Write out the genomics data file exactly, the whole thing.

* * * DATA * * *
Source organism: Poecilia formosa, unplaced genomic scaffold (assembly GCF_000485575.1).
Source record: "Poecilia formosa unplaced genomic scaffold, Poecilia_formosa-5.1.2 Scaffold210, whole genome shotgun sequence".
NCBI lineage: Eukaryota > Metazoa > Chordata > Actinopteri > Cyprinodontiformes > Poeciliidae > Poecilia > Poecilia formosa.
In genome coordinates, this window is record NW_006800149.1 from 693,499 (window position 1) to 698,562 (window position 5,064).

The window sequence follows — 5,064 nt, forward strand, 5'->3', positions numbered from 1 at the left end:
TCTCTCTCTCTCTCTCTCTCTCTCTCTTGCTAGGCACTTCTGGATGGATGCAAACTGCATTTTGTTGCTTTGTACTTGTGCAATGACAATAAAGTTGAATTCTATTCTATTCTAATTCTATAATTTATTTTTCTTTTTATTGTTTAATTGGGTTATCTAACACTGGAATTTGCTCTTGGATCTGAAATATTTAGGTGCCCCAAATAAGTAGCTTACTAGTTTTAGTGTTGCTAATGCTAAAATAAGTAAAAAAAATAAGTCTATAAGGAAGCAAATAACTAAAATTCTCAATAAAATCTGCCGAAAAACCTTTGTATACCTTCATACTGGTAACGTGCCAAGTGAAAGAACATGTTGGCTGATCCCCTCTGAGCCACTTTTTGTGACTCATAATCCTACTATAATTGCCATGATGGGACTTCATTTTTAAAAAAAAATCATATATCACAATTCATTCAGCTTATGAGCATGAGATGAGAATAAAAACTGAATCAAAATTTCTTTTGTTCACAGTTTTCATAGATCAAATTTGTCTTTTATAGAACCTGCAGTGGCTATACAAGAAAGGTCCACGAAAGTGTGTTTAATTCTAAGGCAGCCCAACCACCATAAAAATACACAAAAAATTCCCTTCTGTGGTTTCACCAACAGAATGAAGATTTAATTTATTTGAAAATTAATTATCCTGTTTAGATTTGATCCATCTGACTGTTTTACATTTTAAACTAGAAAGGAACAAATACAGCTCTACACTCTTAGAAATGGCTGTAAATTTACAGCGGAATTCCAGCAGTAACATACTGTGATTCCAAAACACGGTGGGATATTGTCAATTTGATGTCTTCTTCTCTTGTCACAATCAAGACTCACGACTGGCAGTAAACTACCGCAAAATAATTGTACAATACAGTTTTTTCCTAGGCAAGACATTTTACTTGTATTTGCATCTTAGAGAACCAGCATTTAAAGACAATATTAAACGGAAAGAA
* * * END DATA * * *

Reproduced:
Source organism: Poecilia formosa, unplaced genomic scaffold (assembly GCF_000485575.1).
Source record: "Poecilia formosa unplaced genomic scaffold, Poecilia_formosa-5.1.2 Scaffold210, whole genome shotgun sequence".
NCBI lineage: Eukaryota > Metazoa > Chordata > Actinopteri > Cyprinodontiformes > Poeciliidae > Poecilia > Poecilia formosa.
In genome coordinates, this window is record NW_006800149.1 from 693,499 (window position 1) to 698,562 (window position 5,064).

The window sequence follows — 5,064 nt, forward strand, 5'->3', positions numbered from 1 at the left end:
TCTCTCTCTCTCTCTCTCTCTCTCTCTTGCTAGGCACTTCTGGATGGATGCAAACTGCATTTTGTTGCTTTGTACTTGTGCAATGACAATAAAGTTGAATTCTATTCTATTCTAATTCTATAATTTATTTTTCTTTTTATTGTTTAATTGGGTTATCTAACACTGGAATTTGCTCTTGGATCTGAAATATTTAGGTGCCCCAAATAAGTAGCTTACTAGTTTTAGTGTTGCTAATGCTAAAATAAGTAAAAAAAATAAGTCTATAAGGAAGCAAATAACTAAAATTCTCAATAAAATCTGCCGAAAAACCTTTGTATACCTTCATACTGGTAACGTGCCAAGTGAAAGAACATGTTGGCTGATCCCCTCTGAGCCACTTTTTGTGACTCATAATCCTACTATAATTGCCATGATGGGACTTCATTTTTAAAAAAAAATCATATATCACAATTCATTCAGCTTATGAGCATGAGATGAGAATAAAAACTGAATCAAAATTTCTTTTGTTCACAGTTTTCATAGATCAAATTTGTCTTTTATAGAACCTGCAGTGGCTATACAAGAAAGGTCCACGAAAGTGTGTTTAATTCTAAGGCAGCCCAACCACCATAAAAATACACAAAAAATTCCCTTCTGTGGTTTCACCAACAGAATGAAGATTTAATTTATTTGAAAATTAATTATCCTGTTTAGATTTGATCCATCTGACTGTTTTACATTTTAAACTAGAAAGGAACAAATACAGCTCTACACTCTTAGAAATGGCTGTAAATTTACAGCGGAATTCCAGCAGTAACATACTGTGATTCCAAAACACGGTGGGATATTGTCAATTTGATGTCTTCTTCTCTTGTCACAATCAAGACTCACGACTGGCAGTAAACTACCGCAAAATAATTGTACAATACAGTTTTTTCCTAGGCAAGACATTTTACTTGTATTTGCATCTTAGAGAACCAGCATTTAAAGACAATATTAAACGGAAAGAA